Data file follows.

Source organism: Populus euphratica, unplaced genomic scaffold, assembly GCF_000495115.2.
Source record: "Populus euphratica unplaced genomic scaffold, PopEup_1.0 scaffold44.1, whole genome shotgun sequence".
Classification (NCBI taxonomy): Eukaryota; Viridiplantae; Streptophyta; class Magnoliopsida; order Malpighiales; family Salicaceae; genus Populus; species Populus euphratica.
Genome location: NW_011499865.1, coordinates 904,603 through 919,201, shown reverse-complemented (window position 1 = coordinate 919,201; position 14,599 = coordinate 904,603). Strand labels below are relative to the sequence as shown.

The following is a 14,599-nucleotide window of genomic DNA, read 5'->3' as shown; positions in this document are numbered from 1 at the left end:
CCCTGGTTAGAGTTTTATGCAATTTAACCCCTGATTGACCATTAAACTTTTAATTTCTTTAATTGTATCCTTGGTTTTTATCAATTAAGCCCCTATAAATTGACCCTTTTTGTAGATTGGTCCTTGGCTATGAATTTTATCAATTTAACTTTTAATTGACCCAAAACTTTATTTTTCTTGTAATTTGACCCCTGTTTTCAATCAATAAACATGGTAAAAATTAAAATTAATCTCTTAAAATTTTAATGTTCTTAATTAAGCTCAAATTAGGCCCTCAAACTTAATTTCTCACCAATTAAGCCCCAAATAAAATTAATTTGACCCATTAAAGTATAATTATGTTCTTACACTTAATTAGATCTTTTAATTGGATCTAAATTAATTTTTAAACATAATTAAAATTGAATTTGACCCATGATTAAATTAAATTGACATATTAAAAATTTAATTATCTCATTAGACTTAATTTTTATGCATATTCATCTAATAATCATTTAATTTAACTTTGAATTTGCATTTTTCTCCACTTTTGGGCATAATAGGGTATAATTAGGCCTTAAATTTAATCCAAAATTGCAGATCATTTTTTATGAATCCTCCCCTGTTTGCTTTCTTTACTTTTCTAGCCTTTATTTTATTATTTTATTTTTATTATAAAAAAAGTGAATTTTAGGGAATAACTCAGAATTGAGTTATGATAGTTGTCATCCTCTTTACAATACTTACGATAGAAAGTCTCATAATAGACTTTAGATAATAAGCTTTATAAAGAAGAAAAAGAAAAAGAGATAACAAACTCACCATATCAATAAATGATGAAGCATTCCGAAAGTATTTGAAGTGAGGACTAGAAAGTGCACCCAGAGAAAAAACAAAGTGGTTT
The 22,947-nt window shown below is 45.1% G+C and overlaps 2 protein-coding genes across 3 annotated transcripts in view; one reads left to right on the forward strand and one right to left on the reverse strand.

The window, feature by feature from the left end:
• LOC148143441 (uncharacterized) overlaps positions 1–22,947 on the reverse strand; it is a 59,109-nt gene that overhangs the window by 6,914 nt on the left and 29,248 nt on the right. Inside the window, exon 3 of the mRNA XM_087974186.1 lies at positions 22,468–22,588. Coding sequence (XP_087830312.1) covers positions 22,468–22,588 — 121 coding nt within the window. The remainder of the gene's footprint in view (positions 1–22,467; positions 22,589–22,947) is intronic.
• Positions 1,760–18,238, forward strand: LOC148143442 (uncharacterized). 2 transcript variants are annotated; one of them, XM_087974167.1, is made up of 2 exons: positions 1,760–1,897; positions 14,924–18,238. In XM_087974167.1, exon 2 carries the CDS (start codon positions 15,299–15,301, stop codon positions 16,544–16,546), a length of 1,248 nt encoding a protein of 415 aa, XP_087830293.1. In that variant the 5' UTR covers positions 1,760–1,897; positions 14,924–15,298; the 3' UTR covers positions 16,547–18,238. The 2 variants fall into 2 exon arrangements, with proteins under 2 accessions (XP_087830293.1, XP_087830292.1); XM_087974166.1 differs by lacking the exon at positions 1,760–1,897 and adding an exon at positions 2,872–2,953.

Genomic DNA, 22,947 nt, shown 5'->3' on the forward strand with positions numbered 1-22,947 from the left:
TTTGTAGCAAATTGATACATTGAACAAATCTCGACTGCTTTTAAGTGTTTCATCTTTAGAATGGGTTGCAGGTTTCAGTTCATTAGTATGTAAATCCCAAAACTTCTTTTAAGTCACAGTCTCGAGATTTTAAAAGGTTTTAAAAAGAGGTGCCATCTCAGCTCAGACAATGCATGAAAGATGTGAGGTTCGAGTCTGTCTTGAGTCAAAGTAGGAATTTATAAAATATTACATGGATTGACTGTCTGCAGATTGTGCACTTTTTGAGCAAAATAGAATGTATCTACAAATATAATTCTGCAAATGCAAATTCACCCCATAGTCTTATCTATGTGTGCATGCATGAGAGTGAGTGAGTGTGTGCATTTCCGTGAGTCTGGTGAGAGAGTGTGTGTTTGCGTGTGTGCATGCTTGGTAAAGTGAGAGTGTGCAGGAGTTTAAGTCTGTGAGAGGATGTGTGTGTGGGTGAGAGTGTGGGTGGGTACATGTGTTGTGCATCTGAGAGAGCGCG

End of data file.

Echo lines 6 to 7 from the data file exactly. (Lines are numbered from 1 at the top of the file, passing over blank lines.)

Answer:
CCCTGGTTAGAGTTTTATGCAATTTAACCCCTGATTGACCATTAAACTTTTAATTTCTTTAATTGTATCCTTGGTTTTTATCAATTAAGCCCCTATAAATTGACCCTTTTTGTAGATTGGTCCTTGGCTATGAATTTTATCAATTTAACTTTTAATTGACCCAAAACTTTATTTTTCTTGTAATTTGACCCCTGTTTTCAATCAATAAACATGGTAAAAATTAAAATTAATCTCTTAAAATTTTAATGTTCTTAATTAAGCTCAAATTAGGCCCTCAAACTTAATTTCTCACCAATTAAGCCCCAAATAAAATTAATTTGACCCATTAAAGTATAATTATGTTCTTACACTTAATTAGATCTTTTAATTGGATCTAAATTAATTTTTAAACATAATTAAAATTGAATTTGACCCATGATTAAATTAAATTGACATATTAAAAATTTAATTATCTCATTAGACTTAATTTTTATGCATATTCATCTAATAATCATTTAATTTAACTTTGAATTTGCATTTTTCTCCACTTTTGGGCATAATAGGGTATAATTAGGCCTTAAATTTAATCCAAAATTGCAGATCATTTTTTATGAATCCTCCCCTGTTTGCTTTCTTTACTTTTCTAGCCTTTATTTTATTATTTTATTTTTATTATAAAAAAAGTGAATTTTAGGGAATAACTCAGAATTGAGTTATGATAGTTGTCATCCTCTTTACAATACTTACGATAGAAAGTCTCATAATAGACTTTAGATAATAAGCTTTATAAAGAAGAAAAAGAAAAAGAGATAACAAACTCACCATATCAATAAATGATGAAGCATTCCGAAAGTATTTGAAGTGAGGACTAGAAAGTGCACCCAGAGAAAAAACAAAGTGGTTT
The 22,947-nt window shown below is 45.1% G+C and overlaps 2 protein-coding genes across 3 annotated transcripts in view; one reads left to right on the forward strand and one right to left on the reverse strand.